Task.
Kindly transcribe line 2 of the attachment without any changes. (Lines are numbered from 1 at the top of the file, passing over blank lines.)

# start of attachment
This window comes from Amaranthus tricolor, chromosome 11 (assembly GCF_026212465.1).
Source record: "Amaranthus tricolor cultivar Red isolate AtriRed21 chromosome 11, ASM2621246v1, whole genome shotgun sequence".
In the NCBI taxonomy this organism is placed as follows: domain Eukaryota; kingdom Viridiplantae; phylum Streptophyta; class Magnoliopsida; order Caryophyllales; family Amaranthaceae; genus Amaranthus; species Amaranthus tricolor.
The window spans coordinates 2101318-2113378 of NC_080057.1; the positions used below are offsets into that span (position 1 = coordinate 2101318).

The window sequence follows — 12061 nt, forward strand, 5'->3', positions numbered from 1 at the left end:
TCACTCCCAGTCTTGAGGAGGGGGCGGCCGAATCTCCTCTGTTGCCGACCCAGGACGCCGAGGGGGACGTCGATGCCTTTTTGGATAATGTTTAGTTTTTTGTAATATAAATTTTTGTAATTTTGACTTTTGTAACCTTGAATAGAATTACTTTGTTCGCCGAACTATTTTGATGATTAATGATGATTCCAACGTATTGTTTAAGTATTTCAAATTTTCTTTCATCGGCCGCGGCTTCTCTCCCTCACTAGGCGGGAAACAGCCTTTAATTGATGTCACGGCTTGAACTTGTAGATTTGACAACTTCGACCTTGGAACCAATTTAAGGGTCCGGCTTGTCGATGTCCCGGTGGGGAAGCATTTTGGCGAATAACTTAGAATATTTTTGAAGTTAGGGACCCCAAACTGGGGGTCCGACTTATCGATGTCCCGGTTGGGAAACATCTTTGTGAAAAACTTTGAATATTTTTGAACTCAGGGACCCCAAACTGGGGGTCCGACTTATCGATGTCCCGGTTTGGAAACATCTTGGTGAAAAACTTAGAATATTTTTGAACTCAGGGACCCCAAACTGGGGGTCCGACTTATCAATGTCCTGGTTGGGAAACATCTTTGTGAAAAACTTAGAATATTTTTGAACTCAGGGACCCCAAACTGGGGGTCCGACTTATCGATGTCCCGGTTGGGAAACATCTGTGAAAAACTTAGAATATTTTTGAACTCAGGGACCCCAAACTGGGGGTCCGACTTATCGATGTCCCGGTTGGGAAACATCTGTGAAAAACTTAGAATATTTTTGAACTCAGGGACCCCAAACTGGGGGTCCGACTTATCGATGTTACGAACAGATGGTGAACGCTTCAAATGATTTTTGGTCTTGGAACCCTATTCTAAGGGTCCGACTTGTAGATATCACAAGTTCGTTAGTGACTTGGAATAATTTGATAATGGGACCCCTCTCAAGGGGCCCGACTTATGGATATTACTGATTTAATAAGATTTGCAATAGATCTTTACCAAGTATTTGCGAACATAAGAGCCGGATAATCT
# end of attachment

Source record: "Amaranthus tricolor cultivar Red isolate AtriRed21 chromosome 11, ASM2621246v1, whole genome shotgun sequence".